Religious Studies major opens door to possibilities after graduation

Paul Jaworski, pictured in front of *Welcome,* a statue by Professor of Art Emeritus Wasyl Palijczuk, is considering a career in international business with his Religious Studies major and Business Administration minor.
April 23, 2013

Paul Jaworski sees nothing but possibility in the degree in Religious Studies with a Business Administration minor he will receive during McDaniel’s May 25 Commencement ceremony.

The senior from Columbia, Md., is considering starting his own business as a personal concierge and also looking at a career in international business or sales. Either way, he’s sure his experience on campus and off will help pave his way.

“You need to understand what people all over the world think – and why people think what they think – to successfully conduct business internationally,” says Jaworski, who also studied the Arabic language for three semesters. “That’s how you conduct business, by appreciating and understanding the differences in people and cultures.

“Religious studies gave me the opportunity to do just that.”

Although he has always enjoyed learning about cultures and beliefs, Jaworski had his eye on an Accounting major in his first year at McDaniel. That’s not surprising since he and his brother, Keith, bought a failing lawn care business with a loan from their parents when Jaworski was only 15.

The brothers bought a big mower and built the business on service and attention to detail. After his brother left for college, Jaworski ran the business alone – and even continued during his first and second years at McDaniel before his classes and soccer claimed too much of his time. They sold the business two years ago.

“That lawn care business helped me put myself through college,” says Jaworski, adding that it also taught him invaluable lessons in business ownership.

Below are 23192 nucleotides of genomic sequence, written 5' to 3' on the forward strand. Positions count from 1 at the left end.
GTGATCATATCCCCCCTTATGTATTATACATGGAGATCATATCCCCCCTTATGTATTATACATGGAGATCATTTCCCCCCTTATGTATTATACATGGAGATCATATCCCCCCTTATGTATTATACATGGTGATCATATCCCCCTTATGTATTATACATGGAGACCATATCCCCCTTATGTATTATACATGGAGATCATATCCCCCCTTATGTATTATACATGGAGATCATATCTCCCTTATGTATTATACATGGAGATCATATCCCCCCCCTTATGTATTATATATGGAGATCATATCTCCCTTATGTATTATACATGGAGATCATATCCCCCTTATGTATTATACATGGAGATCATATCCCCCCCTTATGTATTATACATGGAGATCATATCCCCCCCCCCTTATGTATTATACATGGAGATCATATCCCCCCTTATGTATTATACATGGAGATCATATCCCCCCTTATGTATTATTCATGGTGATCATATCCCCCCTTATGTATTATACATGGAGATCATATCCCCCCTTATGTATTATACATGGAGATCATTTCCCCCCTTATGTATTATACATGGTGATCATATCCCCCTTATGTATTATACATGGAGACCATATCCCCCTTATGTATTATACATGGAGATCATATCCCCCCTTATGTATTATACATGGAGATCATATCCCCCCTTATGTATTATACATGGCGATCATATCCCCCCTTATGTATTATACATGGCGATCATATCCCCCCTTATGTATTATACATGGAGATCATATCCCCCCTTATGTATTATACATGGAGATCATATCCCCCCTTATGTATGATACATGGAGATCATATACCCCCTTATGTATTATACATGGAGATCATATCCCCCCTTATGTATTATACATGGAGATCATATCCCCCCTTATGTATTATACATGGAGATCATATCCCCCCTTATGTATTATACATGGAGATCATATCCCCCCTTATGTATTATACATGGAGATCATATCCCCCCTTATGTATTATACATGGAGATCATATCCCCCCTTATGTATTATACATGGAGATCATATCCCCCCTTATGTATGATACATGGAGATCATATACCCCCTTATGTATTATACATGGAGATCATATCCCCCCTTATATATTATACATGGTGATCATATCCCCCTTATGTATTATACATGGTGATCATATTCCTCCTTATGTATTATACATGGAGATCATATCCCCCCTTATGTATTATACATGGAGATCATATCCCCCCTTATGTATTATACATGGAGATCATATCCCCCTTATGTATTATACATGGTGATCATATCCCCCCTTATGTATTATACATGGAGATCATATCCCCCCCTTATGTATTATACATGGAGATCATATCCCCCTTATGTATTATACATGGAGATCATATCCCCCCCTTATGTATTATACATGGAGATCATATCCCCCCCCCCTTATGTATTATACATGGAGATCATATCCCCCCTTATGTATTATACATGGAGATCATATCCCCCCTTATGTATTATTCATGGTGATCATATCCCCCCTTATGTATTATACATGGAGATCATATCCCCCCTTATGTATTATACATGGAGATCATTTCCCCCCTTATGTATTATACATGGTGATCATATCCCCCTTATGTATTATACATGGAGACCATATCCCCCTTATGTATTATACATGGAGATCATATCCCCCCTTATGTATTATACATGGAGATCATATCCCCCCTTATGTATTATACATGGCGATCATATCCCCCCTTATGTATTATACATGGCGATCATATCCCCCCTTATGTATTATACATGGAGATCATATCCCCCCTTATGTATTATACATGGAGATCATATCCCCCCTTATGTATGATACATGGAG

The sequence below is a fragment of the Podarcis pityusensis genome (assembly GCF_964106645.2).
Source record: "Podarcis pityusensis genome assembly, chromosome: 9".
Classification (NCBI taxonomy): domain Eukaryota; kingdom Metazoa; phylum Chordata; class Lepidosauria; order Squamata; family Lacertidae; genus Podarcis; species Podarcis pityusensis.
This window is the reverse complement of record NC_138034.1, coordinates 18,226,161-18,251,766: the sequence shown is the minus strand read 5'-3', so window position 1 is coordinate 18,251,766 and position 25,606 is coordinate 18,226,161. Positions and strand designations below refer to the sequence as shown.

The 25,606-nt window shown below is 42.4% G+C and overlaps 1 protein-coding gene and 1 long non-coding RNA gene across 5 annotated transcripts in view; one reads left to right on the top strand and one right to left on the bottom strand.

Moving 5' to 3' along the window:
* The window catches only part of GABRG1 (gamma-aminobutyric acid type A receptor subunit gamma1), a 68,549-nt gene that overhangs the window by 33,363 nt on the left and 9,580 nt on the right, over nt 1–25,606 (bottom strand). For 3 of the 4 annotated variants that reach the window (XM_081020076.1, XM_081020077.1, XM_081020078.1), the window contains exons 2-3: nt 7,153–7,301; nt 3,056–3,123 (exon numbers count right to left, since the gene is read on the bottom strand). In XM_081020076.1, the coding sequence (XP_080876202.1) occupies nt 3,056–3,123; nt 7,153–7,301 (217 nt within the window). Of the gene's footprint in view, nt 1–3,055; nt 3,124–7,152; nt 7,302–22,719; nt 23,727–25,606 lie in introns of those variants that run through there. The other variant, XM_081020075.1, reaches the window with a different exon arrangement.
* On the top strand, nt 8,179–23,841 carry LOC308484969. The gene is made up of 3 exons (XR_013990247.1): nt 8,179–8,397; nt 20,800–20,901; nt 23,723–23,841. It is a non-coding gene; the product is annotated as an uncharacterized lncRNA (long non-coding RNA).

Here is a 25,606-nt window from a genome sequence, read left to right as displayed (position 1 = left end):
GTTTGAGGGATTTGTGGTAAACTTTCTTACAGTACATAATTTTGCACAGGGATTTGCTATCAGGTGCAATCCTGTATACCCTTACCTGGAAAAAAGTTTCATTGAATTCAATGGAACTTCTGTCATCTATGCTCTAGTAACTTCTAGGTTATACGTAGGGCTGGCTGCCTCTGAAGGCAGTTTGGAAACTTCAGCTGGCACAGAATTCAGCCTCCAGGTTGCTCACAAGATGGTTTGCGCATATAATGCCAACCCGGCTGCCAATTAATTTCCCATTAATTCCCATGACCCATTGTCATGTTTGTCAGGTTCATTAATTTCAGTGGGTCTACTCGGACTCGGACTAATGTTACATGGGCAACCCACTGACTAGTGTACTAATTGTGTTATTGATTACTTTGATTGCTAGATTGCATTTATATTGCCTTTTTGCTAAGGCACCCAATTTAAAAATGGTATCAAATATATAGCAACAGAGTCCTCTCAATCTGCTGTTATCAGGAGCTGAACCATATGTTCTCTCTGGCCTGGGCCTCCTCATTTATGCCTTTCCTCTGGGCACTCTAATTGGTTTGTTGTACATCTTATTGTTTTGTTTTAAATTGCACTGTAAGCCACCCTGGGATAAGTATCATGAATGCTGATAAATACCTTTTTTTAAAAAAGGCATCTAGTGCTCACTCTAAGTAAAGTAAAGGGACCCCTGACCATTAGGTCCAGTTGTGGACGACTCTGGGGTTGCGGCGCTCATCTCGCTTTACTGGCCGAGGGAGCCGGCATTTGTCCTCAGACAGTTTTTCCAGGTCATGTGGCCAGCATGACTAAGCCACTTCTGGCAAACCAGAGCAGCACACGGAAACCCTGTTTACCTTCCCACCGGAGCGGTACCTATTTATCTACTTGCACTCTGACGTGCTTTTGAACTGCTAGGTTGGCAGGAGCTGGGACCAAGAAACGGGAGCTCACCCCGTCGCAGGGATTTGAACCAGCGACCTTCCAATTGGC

It didn’t take Jaworski long on campus to realize that he needed to match his major to his interests. After taking the class “Religion and Critical Thought,” his choice was obvious to him. He wasn’t a Business Administration major with a minor in Religious Studies – he was the opposite.

“I’m always asking new questions and I’m not obsessed with having one answer – a lot of answers are fine with me,” says Jaworski, who collaborated with Religious Studies professor Greg Alles on research with the Islamic Society in Carroll County and went with his church Grace Community  to Uganda to help small businesses there. “Sifting through all the answers spawns all these new ideas for me.”  

These days, as graduation approaches, those ideas involve what direction to head after college.

“Not only did I learn about different cultures and beliefs, I learned how to think – how to think critically and how to think through things,” Jaworski says. “That I know will serve me well if I go for business ownership or finance or sales in international business.”